Javed Jabbar’s latest documentary uncovers the truth behind 'Separation of East Pakistan'

Updated 17 Jan, 2022 03:44pm

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Separation of East Pakistan - The Untold Story is now available to stream online on www.1971untoldstory.com.

The year 1947 saw the first split of the sub-continent with the creation of India and Pakistan. Then 1971 saw a further breakup of the region with the dismemberment of west and east Pakistan with the creation of Bangladesh.

50 years on, Pakistan, Bangladesh, and India, each have distinct memories of what happened, each maintaining that their version is correct and amplifying it enough to strengthen their narrative.

In his recently released documentary, 'Separation of East Pakistan - The Untold Story,' Javed Jabbar (Senator [R]) Executive Producer and writer of the documentary, makes an objective and fact based quest to unveil the truth of what transpired the separation of East Pakistan. The documentary unfurls the events fact by fact, with evidence and corroborated information, analysed by international and national learned scholars, expert analysts, historians and public servants who had served at the time to reveal the true story of 1971.

International and national experts, while sharing their candid views in the documentary, reveal that contrary to the much-promoted narrative, India’s involvement in East Pakistan was not a response to a humanitarian crisis, it had started decades before.

India saw an advantageous realpolitik to exploit and further fuel Pakistan’s internal fissures and also attracted the attention of the Cold War’s key players, namely USSR who supported India’s interests in the UN Security Council and provided it with tanks and helicopters.

When the ‘liberation movement’ started, India provided training and arms to a guerrilla militant rebel group, Mukti Bahini as well.

The documentary unveils that Indira Gandhi openly confessed that, "We have taken the revenge of a thousand years", and "we have drowned the two-nation theory in the Bay of Bengal." Even Rahul Gandhi, claimed “I belong to [a] family which has… never gone back on its words… [When] my family decides to do anything, it does it—be it the freedom struggle, the division of Pakistan, or taking India to the 21st century.”

The documentary also discloses how Sheikh Mujibur Rehman had always been linked with India.

At the start of his struggle Mujibur Rehman had demanded India’s ‘no-holds-bared’ support through Taffazul Hussain. Nehru had responded at an authoritative level, that India would extend support to Mujibur Rehman’s revolutionary cause, but the ‘liberation atruggle’ should be driven by the ideals of Bengali nationalism, anchored on secularism; it should be a pluralist democratic movement, and non-violence should be the avowed creed.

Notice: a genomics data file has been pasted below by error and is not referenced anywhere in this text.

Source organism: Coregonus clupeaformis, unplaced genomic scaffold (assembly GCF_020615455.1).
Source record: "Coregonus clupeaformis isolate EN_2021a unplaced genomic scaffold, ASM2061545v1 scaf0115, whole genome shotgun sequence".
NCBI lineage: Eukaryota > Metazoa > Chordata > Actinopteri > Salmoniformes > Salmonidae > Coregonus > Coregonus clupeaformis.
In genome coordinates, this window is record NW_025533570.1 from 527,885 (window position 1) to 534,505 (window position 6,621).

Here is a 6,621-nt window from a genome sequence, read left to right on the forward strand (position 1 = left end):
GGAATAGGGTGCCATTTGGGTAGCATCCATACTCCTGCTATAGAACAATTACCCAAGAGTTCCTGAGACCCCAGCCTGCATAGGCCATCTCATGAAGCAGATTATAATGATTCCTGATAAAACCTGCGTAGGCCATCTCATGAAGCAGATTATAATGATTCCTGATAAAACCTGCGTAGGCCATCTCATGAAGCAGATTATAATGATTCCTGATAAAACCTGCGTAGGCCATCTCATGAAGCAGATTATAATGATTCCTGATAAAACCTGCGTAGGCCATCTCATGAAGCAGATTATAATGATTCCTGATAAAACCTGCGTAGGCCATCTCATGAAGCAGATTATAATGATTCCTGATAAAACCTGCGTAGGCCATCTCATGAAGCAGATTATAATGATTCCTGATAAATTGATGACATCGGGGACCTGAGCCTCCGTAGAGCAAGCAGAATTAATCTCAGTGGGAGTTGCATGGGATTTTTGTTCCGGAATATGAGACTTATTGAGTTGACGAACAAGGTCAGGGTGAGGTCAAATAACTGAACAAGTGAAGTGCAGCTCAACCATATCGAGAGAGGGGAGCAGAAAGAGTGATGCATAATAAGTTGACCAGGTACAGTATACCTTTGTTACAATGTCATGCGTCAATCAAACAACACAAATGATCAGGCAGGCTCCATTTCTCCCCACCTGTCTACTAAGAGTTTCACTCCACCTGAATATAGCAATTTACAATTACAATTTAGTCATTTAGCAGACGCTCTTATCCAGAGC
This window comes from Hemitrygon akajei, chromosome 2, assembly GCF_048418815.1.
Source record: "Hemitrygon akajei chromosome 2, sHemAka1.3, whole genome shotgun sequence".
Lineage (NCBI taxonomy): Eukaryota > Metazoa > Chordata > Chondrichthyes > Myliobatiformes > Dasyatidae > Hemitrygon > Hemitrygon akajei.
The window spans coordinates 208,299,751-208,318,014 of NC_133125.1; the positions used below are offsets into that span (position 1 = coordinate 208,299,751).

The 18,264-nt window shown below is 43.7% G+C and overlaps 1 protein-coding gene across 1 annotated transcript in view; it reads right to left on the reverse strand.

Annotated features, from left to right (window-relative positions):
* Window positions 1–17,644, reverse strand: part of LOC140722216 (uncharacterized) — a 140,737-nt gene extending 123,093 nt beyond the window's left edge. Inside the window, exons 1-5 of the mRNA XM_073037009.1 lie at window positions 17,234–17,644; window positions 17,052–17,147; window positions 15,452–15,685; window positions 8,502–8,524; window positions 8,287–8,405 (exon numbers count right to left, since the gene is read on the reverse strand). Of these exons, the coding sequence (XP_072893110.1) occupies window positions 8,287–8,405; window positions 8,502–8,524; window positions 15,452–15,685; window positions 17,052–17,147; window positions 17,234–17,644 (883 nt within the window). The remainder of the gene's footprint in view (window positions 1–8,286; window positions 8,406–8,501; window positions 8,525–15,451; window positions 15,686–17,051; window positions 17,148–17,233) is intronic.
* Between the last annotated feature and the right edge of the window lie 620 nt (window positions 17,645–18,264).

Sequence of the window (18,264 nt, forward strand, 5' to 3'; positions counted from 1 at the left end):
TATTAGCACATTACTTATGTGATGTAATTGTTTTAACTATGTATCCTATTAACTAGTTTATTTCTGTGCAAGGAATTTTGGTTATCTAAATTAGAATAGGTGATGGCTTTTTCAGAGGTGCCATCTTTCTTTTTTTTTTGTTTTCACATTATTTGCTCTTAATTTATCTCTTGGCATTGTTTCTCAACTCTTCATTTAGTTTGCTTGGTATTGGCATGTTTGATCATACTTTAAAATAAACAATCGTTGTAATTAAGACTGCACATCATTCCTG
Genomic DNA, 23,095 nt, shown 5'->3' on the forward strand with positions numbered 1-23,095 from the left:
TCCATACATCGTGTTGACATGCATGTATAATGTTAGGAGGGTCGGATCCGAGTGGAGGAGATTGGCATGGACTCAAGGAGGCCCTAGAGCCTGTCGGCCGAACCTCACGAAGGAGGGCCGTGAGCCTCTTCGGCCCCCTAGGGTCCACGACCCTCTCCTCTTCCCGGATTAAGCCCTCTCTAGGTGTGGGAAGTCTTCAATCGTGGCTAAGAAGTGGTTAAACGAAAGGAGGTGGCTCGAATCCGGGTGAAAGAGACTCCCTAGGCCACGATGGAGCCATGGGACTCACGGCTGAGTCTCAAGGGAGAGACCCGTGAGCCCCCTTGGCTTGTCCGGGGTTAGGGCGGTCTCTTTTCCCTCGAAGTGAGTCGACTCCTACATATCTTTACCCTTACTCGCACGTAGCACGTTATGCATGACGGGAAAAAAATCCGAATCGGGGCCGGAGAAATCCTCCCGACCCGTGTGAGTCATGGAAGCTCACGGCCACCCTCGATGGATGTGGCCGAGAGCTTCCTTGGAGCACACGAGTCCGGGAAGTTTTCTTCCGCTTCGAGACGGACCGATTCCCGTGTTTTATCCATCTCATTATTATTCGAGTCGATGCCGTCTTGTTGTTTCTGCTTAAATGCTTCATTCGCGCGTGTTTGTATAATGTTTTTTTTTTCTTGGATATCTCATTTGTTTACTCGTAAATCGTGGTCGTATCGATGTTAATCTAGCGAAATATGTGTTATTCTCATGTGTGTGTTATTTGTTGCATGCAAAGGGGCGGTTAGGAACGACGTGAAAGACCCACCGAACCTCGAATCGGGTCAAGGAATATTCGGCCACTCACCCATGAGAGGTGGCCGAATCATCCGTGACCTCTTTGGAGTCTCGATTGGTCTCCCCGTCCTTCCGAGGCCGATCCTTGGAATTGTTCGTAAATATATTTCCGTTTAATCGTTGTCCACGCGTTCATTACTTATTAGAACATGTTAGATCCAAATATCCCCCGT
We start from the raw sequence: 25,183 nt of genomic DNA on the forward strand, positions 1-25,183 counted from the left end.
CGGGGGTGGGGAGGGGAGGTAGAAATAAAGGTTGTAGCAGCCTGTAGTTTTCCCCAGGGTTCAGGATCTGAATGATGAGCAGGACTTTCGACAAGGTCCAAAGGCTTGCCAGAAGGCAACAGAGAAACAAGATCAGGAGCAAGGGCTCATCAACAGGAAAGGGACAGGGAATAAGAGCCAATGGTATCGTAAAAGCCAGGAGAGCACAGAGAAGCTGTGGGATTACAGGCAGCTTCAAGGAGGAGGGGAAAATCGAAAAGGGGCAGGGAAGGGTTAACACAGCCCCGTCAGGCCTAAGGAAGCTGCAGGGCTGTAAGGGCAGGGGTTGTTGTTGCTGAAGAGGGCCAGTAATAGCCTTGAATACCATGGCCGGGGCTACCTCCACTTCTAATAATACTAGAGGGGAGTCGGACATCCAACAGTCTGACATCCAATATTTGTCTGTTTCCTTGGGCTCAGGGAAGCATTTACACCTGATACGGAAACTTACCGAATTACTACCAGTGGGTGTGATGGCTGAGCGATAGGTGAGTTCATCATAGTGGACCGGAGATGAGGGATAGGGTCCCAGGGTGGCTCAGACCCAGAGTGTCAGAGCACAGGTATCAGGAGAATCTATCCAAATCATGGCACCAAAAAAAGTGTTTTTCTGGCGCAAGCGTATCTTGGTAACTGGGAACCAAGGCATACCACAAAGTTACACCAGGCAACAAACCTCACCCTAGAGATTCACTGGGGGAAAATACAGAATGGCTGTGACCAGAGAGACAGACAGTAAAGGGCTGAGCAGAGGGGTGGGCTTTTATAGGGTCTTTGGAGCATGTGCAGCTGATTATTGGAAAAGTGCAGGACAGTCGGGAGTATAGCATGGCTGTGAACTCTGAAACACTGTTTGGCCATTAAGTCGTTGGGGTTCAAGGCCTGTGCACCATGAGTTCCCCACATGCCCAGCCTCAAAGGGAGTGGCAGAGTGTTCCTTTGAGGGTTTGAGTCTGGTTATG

Based on this directive, Sheikh Mujibur Rehman developed the six-point agenda which became the political mandate for the Awami League.

Sheikh Mujibur Rehman himself was not asking for independence and only spoke of a confederation. It is interesting to note that when Sheikh Mujibur Rehman, was released as a result of the political maneuvering and outright aggression by India, and was flown from London to Bangladesh in an Indian jet, he was unaware that Bangladesh had become an independent nation and thought his demands for a confederation had been fulfilled.

What is hardly acknowledged by India and Bangladesh in an effort to taint West Pakistan, is that what claimed to be a non-violent non-cooperation movement was actually a massacre of non-Bengalis, which India conveniently labelled as atrocities. India unleashed an unceasing disinformation campaign that blamed Pakistan and its armed forces for this debacle.

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The false exaggerations and misquoted number of deaths, rapes and fleeing Bengalis, who were mostly Hindu to India, was justified as an excuse for India’s direct involvement in the war.

The documentary by Javed Jabbar demystifies the intentional spread of false information amplified for political gains by the then leaders.

The documentary provides a fair, objective and fact-based perspective to what happened in 1971. Post-independence, Pakistan struggled to meet the needs of the people, especially those living in East Pakistan who had been deprived of growth and development since the Battle of Plassey in 1757.

The issue of the Urdu language and allocation of resources was used as an excuse to promote a narrative against West Pakistan. When there is a marriage of two nations, equitable compromises must be made, but there was squabble and break down of communications, which was further ignited by India, causing a divorce of two people who had come together with a shared vision for their future.

As admitted in the documentary, West Pakistan made some uninformed decisions.

It was claimed in the documentary that ZA Bhutto also used the situation for his anti-army politics and left no opportunity to embarrass his own army, including his infamous speech at the UN Security Council where he, despite being ordered otherwise, closed all doors to ceasefire, leaving his army vulnerable without any foreign support.

Today, Bangladesh, Pakistan and India have their own closely held stories, with 1971 taking on unique meanings across the subcontinent. The separation of Pakistan involved many factors which should all be taken into account to present a balanced and true picture.

Now that the documentary reveals the truth, there is hope that the nations will leave the past behind and work towards strengthened relationships for a stronger subcontinent.

There is no doubt that a strong united subcontinent will be a power to reckon with, and there are many who do not want to see that.

To stream the documentary or to find out more about it, head over to www.1971untoldstory.com.


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